WHAT THE ‘TWEENAGERS’ SAY
But if it’s hard for us, it must be even more difficult for our daughters. I, for one, would certainly not go back there, not for all the NEOM candles in the world. Mood swings, bad skin, greasy hair, body changes, the start of periods – topped with the uncertainty of when it was all going to start happening.
Normally, older people show off about how bad they had it, but I really feel for young girls in today’s world. That’s one bumper bag of stuff to go through, made all the more pronounced by – yep, you guessed it – social media.
Not only are they working out what’s going on with their bodies, but they’re also constantly scrolling through images of pouty, glossy, contoured older teens looking cool. Trying to get a 12-year-old to smile and show her teeth is virtually impossible; there’s certainly a ‘look’ to aspire to and one would imagine the girls on screen with that look have the help of a filter (or seven). So, our young girls have that cringy, awkward, ‘sleeves over hands’ vibe, mixed with an even bigger emphasis on looks, poses and self-awareness.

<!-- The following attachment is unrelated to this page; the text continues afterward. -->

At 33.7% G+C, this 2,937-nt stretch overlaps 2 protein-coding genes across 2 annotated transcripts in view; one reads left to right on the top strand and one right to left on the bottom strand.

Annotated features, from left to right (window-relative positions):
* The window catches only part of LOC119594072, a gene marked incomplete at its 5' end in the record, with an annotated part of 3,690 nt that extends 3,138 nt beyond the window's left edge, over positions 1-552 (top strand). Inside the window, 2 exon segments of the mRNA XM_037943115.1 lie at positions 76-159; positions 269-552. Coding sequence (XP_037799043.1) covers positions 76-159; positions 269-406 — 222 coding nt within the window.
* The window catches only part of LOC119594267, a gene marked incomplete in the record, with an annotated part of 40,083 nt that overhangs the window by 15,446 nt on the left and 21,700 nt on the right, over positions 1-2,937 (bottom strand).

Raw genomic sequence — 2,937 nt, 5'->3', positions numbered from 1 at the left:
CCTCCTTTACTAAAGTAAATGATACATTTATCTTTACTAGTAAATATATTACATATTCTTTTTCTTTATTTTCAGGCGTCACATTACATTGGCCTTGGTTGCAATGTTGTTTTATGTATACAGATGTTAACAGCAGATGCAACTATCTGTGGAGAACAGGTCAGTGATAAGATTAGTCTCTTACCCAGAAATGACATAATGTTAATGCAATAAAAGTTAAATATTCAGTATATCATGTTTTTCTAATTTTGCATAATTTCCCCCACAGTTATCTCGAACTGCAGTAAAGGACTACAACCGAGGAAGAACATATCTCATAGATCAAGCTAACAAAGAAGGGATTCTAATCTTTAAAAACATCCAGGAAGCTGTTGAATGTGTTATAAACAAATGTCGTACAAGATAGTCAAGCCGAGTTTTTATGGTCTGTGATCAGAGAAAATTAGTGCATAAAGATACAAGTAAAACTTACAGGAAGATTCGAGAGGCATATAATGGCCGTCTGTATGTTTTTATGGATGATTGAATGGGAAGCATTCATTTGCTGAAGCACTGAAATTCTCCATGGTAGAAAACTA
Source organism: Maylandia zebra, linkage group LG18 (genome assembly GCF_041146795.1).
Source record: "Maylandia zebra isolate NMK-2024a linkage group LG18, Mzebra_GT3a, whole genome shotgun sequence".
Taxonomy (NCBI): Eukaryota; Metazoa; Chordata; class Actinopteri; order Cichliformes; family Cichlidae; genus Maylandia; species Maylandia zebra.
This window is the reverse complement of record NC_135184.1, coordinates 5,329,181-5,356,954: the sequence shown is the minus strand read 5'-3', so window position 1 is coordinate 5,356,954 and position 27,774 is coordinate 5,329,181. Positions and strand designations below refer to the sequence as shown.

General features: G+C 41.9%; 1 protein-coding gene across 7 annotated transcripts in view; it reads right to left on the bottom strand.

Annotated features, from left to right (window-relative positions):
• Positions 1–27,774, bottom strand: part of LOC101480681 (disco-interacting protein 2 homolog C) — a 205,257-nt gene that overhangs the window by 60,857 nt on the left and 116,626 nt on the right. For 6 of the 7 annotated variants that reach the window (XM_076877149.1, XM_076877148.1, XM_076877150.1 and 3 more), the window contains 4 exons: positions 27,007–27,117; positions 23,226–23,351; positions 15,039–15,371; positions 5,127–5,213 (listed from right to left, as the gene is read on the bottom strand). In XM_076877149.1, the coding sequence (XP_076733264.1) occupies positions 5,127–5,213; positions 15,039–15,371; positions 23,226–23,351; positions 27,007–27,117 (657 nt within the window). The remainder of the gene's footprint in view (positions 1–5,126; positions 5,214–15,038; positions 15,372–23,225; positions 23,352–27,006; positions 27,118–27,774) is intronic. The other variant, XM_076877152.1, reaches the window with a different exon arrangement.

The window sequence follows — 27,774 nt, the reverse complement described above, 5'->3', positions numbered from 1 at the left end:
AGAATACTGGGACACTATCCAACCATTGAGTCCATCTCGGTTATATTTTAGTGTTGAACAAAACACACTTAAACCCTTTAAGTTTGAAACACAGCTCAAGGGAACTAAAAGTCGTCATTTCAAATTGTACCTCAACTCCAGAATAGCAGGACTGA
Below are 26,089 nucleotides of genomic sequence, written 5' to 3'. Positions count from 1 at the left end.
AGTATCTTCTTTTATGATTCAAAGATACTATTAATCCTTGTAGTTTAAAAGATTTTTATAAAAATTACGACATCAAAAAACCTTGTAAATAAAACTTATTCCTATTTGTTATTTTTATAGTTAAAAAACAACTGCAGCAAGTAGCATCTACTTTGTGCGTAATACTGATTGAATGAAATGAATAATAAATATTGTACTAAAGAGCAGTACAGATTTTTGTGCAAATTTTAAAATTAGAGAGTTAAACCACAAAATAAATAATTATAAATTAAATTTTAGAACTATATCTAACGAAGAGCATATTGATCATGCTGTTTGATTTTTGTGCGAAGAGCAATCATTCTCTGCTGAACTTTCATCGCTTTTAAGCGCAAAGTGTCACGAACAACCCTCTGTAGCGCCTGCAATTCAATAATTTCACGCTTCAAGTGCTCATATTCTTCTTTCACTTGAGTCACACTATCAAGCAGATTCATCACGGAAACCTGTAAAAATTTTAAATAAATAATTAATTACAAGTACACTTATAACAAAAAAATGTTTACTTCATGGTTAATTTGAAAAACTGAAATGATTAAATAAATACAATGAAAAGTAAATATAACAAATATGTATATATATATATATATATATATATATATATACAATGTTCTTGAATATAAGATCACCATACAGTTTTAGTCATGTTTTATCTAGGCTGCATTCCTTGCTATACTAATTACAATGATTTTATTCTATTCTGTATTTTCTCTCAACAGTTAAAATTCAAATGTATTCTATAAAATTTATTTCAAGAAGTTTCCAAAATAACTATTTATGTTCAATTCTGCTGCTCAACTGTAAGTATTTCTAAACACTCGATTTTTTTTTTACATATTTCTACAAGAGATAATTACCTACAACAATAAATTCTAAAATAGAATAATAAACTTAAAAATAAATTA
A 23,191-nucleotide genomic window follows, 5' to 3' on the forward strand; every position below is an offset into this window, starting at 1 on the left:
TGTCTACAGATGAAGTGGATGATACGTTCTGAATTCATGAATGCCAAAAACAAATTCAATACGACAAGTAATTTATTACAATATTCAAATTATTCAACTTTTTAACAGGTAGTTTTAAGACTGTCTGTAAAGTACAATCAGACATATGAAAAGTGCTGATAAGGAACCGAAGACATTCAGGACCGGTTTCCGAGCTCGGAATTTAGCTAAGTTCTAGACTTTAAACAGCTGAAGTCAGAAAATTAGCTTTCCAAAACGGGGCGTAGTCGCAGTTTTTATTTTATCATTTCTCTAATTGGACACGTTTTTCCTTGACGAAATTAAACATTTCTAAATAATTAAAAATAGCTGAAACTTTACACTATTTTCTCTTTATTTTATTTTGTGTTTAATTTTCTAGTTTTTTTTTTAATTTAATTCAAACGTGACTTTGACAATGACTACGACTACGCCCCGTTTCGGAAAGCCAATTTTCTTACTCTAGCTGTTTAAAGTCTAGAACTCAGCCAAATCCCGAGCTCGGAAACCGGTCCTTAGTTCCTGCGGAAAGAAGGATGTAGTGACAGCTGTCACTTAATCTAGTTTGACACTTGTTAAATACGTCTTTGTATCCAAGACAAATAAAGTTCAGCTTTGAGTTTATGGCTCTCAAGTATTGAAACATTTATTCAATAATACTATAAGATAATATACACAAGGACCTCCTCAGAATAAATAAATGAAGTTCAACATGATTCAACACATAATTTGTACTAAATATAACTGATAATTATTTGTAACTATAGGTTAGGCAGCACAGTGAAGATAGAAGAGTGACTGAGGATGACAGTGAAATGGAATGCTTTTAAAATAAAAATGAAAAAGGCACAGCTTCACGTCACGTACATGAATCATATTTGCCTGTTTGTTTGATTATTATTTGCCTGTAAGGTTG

I remember the horror of being photographed as an awkward teenager, the complete cringe of getting my first bra and wearing three vests over it so no one would see it, wearing layers of baggy clothes to cover my (then slim) body, with the only advice to be found in the singular school library Judy Blume book. I can’t imagine the self-obsessed, paranoid pre-teen I would be today if I had a smart phone too.